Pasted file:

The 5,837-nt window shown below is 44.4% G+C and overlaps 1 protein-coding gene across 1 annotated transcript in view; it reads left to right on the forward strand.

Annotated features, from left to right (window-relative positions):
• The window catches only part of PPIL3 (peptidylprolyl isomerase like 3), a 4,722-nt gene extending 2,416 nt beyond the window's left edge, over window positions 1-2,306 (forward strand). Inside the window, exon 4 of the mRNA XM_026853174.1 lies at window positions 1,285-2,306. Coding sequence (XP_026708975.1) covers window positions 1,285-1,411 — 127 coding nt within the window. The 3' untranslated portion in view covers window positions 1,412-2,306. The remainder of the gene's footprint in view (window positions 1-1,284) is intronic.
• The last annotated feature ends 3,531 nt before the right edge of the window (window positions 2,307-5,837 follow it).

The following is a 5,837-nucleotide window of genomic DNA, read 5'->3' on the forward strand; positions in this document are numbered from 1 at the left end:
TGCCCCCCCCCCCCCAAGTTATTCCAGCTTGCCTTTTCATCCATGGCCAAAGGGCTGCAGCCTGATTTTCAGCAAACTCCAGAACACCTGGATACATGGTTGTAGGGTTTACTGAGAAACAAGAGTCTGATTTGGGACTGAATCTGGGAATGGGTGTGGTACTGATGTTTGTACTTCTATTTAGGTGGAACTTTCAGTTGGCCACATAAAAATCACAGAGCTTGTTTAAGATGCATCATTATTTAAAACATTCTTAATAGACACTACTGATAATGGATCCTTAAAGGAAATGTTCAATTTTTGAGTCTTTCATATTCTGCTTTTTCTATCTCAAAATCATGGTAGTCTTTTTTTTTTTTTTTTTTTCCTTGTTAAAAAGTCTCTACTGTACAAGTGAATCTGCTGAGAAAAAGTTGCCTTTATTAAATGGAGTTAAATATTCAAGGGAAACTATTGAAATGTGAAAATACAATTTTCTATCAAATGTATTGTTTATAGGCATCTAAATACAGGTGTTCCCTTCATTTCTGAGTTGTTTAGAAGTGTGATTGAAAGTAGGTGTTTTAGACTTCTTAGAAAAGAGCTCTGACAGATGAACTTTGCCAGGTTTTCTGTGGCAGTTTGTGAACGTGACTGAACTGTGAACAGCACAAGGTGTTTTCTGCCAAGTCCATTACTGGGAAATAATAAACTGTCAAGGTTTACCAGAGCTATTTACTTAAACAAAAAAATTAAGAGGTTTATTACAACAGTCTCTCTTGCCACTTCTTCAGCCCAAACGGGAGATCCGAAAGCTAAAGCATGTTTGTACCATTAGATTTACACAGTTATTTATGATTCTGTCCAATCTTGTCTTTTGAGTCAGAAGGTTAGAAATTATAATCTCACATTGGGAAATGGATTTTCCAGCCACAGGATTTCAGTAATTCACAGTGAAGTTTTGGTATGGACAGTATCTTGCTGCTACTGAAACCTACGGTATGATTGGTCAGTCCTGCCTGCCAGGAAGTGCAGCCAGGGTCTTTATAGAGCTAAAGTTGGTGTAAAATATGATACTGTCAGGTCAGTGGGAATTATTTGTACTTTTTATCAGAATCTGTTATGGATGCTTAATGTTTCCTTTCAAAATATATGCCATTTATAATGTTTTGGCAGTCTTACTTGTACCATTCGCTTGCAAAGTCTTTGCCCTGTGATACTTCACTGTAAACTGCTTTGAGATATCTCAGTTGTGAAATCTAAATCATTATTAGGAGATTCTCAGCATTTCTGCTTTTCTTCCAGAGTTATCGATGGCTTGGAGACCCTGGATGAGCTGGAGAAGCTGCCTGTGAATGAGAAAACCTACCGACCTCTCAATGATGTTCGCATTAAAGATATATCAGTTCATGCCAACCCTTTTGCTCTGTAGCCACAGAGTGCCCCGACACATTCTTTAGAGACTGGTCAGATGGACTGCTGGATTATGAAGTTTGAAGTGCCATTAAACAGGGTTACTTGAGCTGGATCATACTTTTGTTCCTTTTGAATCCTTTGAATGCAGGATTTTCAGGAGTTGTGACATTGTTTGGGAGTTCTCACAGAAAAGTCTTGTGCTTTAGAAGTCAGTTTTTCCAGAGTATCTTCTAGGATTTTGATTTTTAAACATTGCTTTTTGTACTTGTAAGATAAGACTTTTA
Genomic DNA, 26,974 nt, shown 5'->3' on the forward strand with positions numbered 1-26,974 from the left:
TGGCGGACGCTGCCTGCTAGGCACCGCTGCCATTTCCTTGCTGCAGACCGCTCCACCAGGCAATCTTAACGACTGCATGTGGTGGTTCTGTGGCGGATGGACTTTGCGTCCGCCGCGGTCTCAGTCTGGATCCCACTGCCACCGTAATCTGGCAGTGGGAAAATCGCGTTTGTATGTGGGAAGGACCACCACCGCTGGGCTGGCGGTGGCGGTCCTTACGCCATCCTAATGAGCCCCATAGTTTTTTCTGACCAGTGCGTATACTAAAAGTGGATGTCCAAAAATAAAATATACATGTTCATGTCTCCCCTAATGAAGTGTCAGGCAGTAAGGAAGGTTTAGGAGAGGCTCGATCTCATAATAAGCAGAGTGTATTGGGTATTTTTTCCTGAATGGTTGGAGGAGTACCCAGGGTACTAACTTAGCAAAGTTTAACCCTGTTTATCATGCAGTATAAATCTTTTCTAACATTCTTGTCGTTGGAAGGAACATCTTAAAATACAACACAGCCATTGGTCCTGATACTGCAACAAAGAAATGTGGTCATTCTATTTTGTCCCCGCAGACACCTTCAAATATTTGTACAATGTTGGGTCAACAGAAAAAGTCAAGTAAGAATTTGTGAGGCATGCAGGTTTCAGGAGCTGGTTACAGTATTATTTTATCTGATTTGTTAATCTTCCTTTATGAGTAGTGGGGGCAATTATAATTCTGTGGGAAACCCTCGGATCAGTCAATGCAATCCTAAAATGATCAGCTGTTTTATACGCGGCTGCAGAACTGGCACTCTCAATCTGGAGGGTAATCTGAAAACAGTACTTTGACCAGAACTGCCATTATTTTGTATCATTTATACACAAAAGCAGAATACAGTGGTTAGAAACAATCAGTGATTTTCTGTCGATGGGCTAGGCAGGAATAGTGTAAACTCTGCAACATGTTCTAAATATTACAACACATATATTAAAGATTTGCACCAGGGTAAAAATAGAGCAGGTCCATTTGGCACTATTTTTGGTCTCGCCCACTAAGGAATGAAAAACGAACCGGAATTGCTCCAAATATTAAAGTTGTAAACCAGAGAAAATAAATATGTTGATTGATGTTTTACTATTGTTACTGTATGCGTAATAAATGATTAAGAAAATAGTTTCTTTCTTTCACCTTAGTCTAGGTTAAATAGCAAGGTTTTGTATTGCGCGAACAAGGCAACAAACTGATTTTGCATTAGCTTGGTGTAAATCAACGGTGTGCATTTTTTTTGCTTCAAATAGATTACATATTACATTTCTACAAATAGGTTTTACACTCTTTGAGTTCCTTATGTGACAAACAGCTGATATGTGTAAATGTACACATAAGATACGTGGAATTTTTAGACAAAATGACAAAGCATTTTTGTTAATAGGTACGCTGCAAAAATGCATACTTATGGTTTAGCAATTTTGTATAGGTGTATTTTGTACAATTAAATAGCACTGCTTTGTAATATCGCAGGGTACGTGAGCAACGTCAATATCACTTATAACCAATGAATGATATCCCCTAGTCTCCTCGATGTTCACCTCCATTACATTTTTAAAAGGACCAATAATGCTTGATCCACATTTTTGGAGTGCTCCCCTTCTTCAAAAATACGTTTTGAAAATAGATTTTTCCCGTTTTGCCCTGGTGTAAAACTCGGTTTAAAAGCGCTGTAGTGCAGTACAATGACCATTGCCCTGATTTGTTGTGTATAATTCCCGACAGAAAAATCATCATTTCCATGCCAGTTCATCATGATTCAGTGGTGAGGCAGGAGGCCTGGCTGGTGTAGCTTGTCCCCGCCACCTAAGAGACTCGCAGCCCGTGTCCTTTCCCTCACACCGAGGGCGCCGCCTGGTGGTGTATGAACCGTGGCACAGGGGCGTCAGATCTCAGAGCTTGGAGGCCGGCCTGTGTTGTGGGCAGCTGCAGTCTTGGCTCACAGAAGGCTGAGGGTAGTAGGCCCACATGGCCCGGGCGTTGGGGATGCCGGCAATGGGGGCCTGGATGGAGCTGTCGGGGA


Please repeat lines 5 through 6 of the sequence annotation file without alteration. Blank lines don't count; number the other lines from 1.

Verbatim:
The following is a 5,837-nucleotide window of genomic DNA, read 5'->3' on the forward strand; positions in this document are numbered from 1 at the left end:
TGCCCCCCCCCCCCCAAGTTATTCCAGCTTGCCTTTTCATCCATGGCCAAAGGGCTGCAGCCTGATTTTCAGCAAACTCCAGAACACCTGGATACATGGTTGTAGGGTTTACTGAGAAACAAGAGTCTGATTTGGGACTGAATCTGGGAATGGGTGTGGTACTGATGTTTGTACTTCTATTTAGGTGGAACTTTCAGTTGGCCACATAAAAATCACAGAGCTTGTTTAAGATGCATCATTATTTAAAACATTCTTAATAGACACTACTGATAATGGATCCTTAAAGGAAATGTTCAATTTTTGAGTCTTTCATATTCTGCTTTTTCTATCTCAAAATCATGGTAGTCTTTTTTTTTTTTTTTTTTTCCTTGTTAAAAAGTCTCTACTGTACAAGTGAATCTGCTGAGAAAAAGTTGCCTTTATTAAATGGAGTTAAATATTCAAGGGAAACTATTGAAATGTGAAAATACAATTTTCTATCAAATGTATTGTTTATAGGCATCTAAATACAGGTGTTCCCTTCATTTCTGAGTTGTTTAGAAGTGTGATTGAAAGTAGGTGTTTTAGACTTCTTAGAAAAGAGCTCTGACAGATGAACTTTGCCAGGTTTTCTGTGGCAGTTTGTGAACGTGACTGAACTGTGAACAGCACAAGGTGTTTTCTGCCAAGTCCATTACTGGGAAATAATAAACTGTCAAGGTTTACCAGAGCTATTTACTTAAACAAAAAAATTAAGAGGTTTATTACAACAGTCTCTCTTGCCACTTCTTCAGCCCAAACGGGAGATCCGAAAGCTAAAGCATGTTTGTACCATTAGATTTACACAGTTATTTATGATTCTGTCCAATCTTGTCTTTTGAGTCAGAAGGTTAGAAATTATAATCTCACATTGGGAAATGGATTTTCCAGCCACAGGATTTCAGTAATTCACAGTGAAGTTTTGGTATGGACAGTATCTTGCTGCTACTGAAACCTACGGTATGATTGGTCAGTCCTGCCTGCCAGGAAGTGCAGCCAGGGTCTTTATAGAGCTAAAGTTGGTGTAAAATATGATACTGTCAGGTCAGTGGGAATTATTTGTACTTTTTATCAGAATCTGTTATGGATGCTTAATGTTTCCTTTCAAAATATATGCCATTTATAATGTTTTGGCAGTCTTACTTGTACCATTCGCTTGCAAAGTCTTTGCCCTGTGATACTTCACTGTAAACTGCTTTGAGATATCTCAGTTGTGAAATCTAAATCATTATTAGGAGATTCTCAGCATTTCTGCTTTTCTTCCAGAGTTATCGATGGCTTGGAGACCCTGGATGAGCTGGAGAAGCTGCCTGTGAATGAGAAAACCTACCGACCTCTCAATGATGTTCGCATTAAAGATATATCAGTTCATGCCAACCCTTTTGCTCTGTAGCCACAGAGTGCCCCGACACATTCTTTAGAGACTGGTCAGATGGACTGCTGGATTATGAAGTTTGAAGTGCCATTAAACAGGGTTACTTGAGCTGGATCATACTTTTGTTCCTTTTGAATCCTTTGAATGCAGGATTTTCAGGAGTTGTGACATTGTTTGGGAGTTCTCACAGAAAAGTCTTGTGCTTTAGAAGTCAGTTTTTCCAGAGTATCTTCTAGGATTTTGATTTTTAAACATTGCTTTTTGTACTTGTAAGATAAGACTTTTA